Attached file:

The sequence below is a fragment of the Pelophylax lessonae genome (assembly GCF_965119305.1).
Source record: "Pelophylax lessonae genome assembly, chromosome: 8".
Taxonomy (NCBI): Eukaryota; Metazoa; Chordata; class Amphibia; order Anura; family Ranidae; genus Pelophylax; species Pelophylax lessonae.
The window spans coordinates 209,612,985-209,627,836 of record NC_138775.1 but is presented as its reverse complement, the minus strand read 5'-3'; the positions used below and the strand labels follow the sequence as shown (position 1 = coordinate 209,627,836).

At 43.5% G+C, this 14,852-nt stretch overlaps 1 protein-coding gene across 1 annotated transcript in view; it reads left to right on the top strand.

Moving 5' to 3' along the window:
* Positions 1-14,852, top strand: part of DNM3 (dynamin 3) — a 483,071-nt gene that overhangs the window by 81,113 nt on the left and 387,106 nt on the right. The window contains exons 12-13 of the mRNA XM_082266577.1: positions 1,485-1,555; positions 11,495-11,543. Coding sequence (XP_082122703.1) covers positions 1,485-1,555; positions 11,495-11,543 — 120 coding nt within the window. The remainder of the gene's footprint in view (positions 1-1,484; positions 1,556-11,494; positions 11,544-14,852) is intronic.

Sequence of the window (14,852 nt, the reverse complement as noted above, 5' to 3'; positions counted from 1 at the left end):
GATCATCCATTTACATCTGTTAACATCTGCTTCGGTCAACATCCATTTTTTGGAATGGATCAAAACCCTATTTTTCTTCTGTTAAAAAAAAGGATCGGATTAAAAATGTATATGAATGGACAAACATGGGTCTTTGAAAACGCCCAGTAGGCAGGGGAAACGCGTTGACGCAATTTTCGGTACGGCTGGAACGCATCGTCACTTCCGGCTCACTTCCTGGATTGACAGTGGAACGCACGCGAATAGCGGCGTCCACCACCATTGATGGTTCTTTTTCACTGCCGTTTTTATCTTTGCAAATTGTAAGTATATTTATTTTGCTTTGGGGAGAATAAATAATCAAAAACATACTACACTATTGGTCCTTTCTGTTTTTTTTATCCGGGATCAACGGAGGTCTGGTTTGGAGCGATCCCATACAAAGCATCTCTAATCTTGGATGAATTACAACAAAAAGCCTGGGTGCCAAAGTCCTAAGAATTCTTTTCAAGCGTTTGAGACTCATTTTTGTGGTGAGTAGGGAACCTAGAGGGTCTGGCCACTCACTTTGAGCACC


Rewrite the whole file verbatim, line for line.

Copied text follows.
The sequence below is a fragment of the Pelophylax lessonae genome (assembly GCF_965119305.1).
Source record: "Pelophylax lessonae genome assembly, chromosome: 8".
Taxonomy (NCBI): Eukaryota; Metazoa; Chordata; class Amphibia; order Anura; family Ranidae; genus Pelophylax; species Pelophylax lessonae.
The window spans coordinates 209,612,985-209,627,836 of record NC_138775.1 but is presented as its reverse complement, the minus strand read 5'-3'; the positions used below and the strand labels follow the sequence as shown (position 1 = coordinate 209,627,836).

At 43.5% G+C, this 14,852-nt stretch overlaps 1 protein-coding gene across 1 annotated transcript in view; it reads left to right on the top strand.

Moving 5' to 3' along the window:
* Positions 1-14,852, top strand: part of DNM3 (dynamin 3) — a 483,071-nt gene that overhangs the window by 81,113 nt on the left and 387,106 nt on the right. The window contains exons 12-13 of the mRNA XM_082266577.1: positions 1,485-1,555; positions 11,495-11,543. Coding sequence (XP_082122703.1) covers positions 1,485-1,555; positions 11,495-11,543 — 120 coding nt within the window. The remainder of the gene's footprint in view (positions 1-1,484; positions 1,556-11,494; positions 11,544-14,852) is intronic.

Sequence of the window (14,852 nt, the reverse complement as noted above, 5' to 3'; positions counted from 1 at the left end):
GATCATCCATTTACATCTGTTAACATCTGCTTCGGTCAACATCCATTTTTTGGAATGGATCAAAACCCTATTTTTCTTCTGTTAAAAAAAAGGATCGGATTAAAAATGTATATGAATGGACAAACATGGGTCTTTGAAAACGCCCAGTAGGCAGGGGAAACGCGTTGACGCAATTTTCGGTACGGCTGGAACGCATCGTCACTTCCGGCTCACTTCCTGGATTGACAGTGGAACGCACGCGAATAGCGGCGTCCACCACCATTGATGGTTCTTTTTCACTGCCGTTTTTATCTTTGCAAATTGTAAGTATATTTATTTTGCTTTGGGGAGAATAAATAATCAAAAACATACTACACTATTGGTCCTTTCTGTTTTTTTTATCCGGGATCAACGGAGGTCTGGTTTGGAGCGATCCCATACAAAGCATCTCTAATCTTGGATGAATTACAACAAAAAGCCTGGGTGCCAAAGTCCTAAGAATTCTTTTCAAGCGTTTGAGACTCATTTTTGTGGTGAGTAGGGAACCTAGAGGGTCTGGCCACTCACTTTGAGCACC